It depends on whether this source is using the strict dictionary definition of "quantitative", or some field-specific usage with a nuanced meaning
quantitative (adj): relating to an amount that can be measured
This is a binary, yes/no condition. Something either is quantitative or is not quantitative, with no need for comparative or superlative.
However, it may be that there is a kind of spectrum between quantitative and qualitative algorithms, and it is possible to define an algorithm that leans more towards the quantitative side of things -- ergo, one that is "more quantitative" than other algorithms.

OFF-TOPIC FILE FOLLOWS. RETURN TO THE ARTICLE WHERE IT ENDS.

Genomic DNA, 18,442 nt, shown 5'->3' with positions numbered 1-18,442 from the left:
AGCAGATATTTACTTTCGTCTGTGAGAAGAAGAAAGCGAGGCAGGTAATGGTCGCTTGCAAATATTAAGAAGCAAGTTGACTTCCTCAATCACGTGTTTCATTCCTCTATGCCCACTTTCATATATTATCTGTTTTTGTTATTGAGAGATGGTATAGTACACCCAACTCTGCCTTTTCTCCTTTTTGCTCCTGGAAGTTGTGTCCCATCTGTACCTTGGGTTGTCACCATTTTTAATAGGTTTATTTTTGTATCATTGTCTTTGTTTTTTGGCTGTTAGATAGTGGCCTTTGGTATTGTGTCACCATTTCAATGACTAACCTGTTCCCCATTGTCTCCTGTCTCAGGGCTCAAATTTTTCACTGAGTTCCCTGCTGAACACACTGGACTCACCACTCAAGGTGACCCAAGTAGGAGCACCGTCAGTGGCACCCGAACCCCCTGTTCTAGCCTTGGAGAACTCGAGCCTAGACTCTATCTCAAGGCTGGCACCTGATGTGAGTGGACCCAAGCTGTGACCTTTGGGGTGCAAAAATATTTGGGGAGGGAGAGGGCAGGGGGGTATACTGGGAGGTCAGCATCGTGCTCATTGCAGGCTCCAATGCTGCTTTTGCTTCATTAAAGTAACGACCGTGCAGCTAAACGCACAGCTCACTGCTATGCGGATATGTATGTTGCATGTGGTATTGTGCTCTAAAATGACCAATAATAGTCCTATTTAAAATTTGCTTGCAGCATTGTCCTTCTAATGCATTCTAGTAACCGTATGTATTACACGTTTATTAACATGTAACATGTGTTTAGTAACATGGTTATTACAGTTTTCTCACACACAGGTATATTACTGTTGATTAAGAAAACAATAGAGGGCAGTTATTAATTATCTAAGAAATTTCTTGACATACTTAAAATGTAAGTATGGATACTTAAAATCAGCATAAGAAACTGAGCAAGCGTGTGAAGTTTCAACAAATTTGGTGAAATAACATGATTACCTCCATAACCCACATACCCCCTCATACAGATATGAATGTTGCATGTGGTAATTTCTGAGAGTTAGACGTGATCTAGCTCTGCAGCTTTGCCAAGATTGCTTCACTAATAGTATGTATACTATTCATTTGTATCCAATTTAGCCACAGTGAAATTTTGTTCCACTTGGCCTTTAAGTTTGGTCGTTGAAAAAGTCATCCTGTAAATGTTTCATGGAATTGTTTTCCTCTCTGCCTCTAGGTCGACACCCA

It's the same with "perfect" and "square". Yes, as a mathematical concept, something either is square or is not square -- but in the real world, where nothing is actually square, it's fine to say some shape is "more square" than others.